Many people have speculated that Bill Gates would come back as CEO and pull Microsoft out of the gutter. I don’t see this happening and there’s no credible source that I can find that would suggest that Gates is making another run for the corner office on Microsoft’s executive floor.

Who do you think should sit in the captain’s chair at Microsoft? I’d love to hear your thoughts in the discussion, below.

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Did Microsoft Just Buy a New CEO?

It seems awfully convenient that Microsoft has announced what could be HUGE, strategically acquisition over the Labor Day Holiday weekend…

It was announced over the weekend that Microsoft had acquired Nokia Devices division for roughly $7.2B USD.


I’ll be honest – I really didn’t see this one coming – for a couple – three reasons:

  1. Microsoft had tried to acquire them before, and the transaction never happened. Nokia pushed back.
  2. Microsoft just announced a huge reorg. The amount of change created here is enough to keep Redmond busy, let alone having that combined with
  3. Steve Ballmer just announced his exit from Microsoft. The $900M write off was the straw that broke the camel’s back.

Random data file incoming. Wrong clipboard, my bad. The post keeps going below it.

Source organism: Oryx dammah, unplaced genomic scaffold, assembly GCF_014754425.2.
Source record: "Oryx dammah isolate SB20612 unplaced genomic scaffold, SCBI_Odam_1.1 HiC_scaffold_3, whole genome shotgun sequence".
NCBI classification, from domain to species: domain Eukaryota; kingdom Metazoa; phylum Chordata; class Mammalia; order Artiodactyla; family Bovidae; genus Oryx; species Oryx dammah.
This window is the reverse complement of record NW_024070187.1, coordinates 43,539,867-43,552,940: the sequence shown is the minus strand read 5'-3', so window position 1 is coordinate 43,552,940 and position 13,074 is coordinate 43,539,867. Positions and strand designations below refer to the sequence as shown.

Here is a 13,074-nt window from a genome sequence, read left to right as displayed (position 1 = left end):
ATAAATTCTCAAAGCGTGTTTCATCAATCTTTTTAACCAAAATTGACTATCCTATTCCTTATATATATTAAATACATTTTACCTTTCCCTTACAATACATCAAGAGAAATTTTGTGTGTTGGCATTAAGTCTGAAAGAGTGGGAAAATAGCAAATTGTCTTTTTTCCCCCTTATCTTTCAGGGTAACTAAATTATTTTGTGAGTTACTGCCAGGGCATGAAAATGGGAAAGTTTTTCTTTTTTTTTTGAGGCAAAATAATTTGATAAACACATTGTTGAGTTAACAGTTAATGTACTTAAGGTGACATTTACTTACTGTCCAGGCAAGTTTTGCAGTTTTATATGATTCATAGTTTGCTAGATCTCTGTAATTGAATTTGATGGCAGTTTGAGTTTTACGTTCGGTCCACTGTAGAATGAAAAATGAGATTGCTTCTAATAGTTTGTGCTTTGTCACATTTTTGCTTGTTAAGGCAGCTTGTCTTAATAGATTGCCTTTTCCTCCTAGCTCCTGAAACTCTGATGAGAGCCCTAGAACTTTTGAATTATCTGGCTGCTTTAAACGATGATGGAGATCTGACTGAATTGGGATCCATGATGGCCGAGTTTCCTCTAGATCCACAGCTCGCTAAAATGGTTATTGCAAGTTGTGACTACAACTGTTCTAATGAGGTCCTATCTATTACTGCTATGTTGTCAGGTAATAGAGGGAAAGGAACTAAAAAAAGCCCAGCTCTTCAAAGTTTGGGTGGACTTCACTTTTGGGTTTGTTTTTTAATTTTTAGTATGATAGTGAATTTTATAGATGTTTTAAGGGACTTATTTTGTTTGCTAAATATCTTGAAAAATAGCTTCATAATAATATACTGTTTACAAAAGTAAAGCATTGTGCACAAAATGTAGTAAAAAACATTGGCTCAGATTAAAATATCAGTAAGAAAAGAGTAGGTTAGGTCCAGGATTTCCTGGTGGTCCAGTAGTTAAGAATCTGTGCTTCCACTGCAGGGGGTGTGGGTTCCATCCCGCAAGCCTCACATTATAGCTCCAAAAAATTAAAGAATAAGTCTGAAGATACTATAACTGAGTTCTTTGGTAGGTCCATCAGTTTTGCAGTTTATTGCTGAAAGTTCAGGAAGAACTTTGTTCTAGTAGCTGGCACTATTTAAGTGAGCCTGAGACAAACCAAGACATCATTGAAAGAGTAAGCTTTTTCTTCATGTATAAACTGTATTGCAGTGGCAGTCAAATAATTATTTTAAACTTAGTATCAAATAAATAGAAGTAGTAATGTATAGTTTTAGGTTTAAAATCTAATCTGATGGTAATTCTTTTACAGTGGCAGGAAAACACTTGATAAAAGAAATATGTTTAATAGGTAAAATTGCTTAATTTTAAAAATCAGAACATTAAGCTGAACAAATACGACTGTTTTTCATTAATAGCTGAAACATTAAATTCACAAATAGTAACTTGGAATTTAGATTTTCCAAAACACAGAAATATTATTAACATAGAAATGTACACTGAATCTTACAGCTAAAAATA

Just to clarify the timeline for everyone, because its critical to see what Redmond might be planning:

  • July 11: Microsoft announces a huge reorg.
  • July 18: Microsoft’s quarterly earnings are released, including a $900M write off for unsold Surface RT inventory.
  • August 23: Microsoft CEO Steve Ballmer announces he will be retiring.
  • August 30: Investment fund, ValueAct joins the Microsoft Board.
  • September 3: Microsoft buys Nokia’s handset unit.

There are a couple items here that should be brought to mind, related to the items on this list. First, the reorg, once thought to be set in drying cement, is now up in the air. With Ballmer exiting, any new CEO may come in, assess the plans and make changes or throw them out entirely. Secondly, there were no layoffs with the reorg. Most people were simply shuffled around. That is also completely up in the air now.